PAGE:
Summer went by fast but with every beginning there must also be an end. The summer has ended and with it my self-imposed break from social media. While I strive to be as connected as possible, the summer was a time for me to be connected with the people that I hold most dear, my family. In order for me to be truly with them, I made the conscious decision to not be connected in blogging and on other social media platforms.
This week marks the return of students to Michigan schools. It also marks the beginning of a new school years’ goals. The primary goal that I am setting forth for myself this year is to be more informed. To accomplish this goal my intention is two-fold; first, I intend to read one article per school day. This may take the form of an online article or in one of the journals that I receive. The second fold of the goal is to reflect on that reading by posting a blog entry per week. My hope is that I can accomplish this before Sunday of each week, but alas, the weekend will likely be used at times to catch up.
The articles and thoughts on those articles will be posted to my Michigan Education Issues website as well throughout the year.
Here are the articles I read this week:
Governor Snyder plans on addressing the needs of under performing and financially stressed districts with the hiring of additional layers of bureaucracy. To address the needs of “failing” districts, he is proposing legislation that would “education managers” that would have universal control over both traditional public as well as charter schools that are deemed to be part of empowerment zones.
My personal thoughts on this are that a government appointed official that is appointed, not hired, by Lansing to be the CEO and superintendent of a school district is not the answer for struggling schools. Until we examine the reasons why schools (and students) are struggling and work to provide support in those areas, schools will continue to fail. Additional oversight is not a step in the right direction, but rather an attempt to do something, be it misguided.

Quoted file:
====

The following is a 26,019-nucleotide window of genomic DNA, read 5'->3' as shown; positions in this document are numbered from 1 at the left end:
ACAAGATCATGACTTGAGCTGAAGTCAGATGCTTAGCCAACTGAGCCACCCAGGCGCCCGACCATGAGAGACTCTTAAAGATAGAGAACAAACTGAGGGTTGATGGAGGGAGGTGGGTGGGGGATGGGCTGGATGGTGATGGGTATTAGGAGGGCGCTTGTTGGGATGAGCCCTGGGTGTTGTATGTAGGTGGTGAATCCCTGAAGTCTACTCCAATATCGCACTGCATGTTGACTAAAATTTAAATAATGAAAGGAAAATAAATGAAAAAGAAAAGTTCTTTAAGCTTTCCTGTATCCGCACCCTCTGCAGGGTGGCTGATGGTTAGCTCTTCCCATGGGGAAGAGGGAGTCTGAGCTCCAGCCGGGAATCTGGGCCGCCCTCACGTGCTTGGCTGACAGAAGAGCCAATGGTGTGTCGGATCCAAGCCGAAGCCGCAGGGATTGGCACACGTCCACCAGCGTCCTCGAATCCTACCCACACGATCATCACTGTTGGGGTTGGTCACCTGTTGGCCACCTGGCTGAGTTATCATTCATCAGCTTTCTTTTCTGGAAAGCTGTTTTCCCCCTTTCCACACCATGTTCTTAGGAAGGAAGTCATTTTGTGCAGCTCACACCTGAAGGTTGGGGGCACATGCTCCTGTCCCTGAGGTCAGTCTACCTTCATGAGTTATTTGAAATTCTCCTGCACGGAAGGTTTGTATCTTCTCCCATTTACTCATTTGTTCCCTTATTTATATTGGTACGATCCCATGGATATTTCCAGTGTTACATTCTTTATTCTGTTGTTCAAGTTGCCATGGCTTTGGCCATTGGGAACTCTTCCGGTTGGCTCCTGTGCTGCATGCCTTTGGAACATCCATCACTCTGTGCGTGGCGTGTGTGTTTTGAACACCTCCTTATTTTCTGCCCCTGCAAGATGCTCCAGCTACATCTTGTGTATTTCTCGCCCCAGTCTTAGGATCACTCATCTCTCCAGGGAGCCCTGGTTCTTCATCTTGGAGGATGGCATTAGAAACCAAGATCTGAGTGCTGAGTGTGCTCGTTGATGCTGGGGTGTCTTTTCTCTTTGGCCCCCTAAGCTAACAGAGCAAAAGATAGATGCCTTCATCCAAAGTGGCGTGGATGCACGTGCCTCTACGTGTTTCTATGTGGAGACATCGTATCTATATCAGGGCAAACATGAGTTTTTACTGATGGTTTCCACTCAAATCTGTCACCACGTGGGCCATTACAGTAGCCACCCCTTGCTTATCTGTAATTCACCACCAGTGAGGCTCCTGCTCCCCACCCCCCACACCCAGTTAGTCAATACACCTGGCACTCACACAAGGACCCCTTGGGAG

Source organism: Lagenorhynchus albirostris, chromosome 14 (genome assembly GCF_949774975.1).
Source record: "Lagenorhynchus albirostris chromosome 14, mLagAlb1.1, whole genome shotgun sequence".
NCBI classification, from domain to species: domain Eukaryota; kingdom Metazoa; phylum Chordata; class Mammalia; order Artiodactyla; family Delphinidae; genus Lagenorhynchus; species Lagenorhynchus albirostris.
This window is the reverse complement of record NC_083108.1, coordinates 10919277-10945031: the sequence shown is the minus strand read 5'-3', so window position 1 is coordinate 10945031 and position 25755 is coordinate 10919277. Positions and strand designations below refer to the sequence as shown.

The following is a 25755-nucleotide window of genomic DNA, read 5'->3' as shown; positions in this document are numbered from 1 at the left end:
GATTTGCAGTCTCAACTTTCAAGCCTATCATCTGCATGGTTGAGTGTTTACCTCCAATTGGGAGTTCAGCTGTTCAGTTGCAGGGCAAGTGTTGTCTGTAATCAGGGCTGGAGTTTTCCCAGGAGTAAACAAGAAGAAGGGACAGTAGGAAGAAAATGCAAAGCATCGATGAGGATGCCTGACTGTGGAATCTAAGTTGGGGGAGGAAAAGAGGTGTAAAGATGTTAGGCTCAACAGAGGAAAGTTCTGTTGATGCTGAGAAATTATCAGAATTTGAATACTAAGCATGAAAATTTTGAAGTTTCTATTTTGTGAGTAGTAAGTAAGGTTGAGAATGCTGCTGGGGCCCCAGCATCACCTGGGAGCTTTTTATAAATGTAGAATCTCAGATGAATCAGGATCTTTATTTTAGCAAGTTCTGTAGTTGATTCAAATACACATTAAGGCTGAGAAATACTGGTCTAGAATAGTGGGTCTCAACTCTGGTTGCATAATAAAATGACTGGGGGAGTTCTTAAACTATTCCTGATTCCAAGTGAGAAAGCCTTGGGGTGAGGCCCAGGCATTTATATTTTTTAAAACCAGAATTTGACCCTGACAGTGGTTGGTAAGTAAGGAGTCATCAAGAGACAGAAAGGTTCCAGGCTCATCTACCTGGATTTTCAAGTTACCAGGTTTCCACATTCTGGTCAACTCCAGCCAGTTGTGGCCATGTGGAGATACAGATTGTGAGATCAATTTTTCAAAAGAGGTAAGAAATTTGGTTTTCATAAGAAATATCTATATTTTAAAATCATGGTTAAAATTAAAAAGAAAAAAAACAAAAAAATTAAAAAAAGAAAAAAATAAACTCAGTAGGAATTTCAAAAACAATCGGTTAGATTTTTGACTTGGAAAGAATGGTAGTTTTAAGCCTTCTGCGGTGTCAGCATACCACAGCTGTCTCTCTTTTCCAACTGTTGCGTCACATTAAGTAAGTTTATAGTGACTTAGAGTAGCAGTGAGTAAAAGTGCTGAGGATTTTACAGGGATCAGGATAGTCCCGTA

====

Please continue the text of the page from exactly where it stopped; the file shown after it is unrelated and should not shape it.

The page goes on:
Wednesday: Late Again?
Insightful article written by a college professor about what motivates students to show up on time for class. The author reveals that gimmicks do not carry much weight with students and that public shaming has a larger effect. This flies a bit in the face of convention as educators are geared more toward nurturing than shaming of students. Another big takeaway is that students want to be engaged and not lectured to, a trend that has been developing more and more in my time in education.
This Detroit Free Press article focused on the new Michigan Science Standards. Though there is some resistance about the new standards, in the same vein as the Common Core State Standards and in the name of a loss of local control, there are many positives pointed out by the author. The article recognizes the importance of the need for standards that require students to take the lead in their own learning rather than memorizing or following step-by-step instructions. The PROCESS of critical thinking is more important than perfection in the end product.
This Sports Illustrated article from December of 2014 was passed along to me at an MHSAA Athletic Director’s Update meeting. The article provides clever insight from a high ranking hockey official about the role of referees in athletics. The major point of the article was that referees cannot control a game, but rather they only make calls when the play falls outside the rules of the game. The responsibility of control in a game falls on the players, coaches, and parents. This is an important lesson for coaches, players, and parents as it puts the emphasis on them to control and learn from their actions rather than assigning blame to the officials.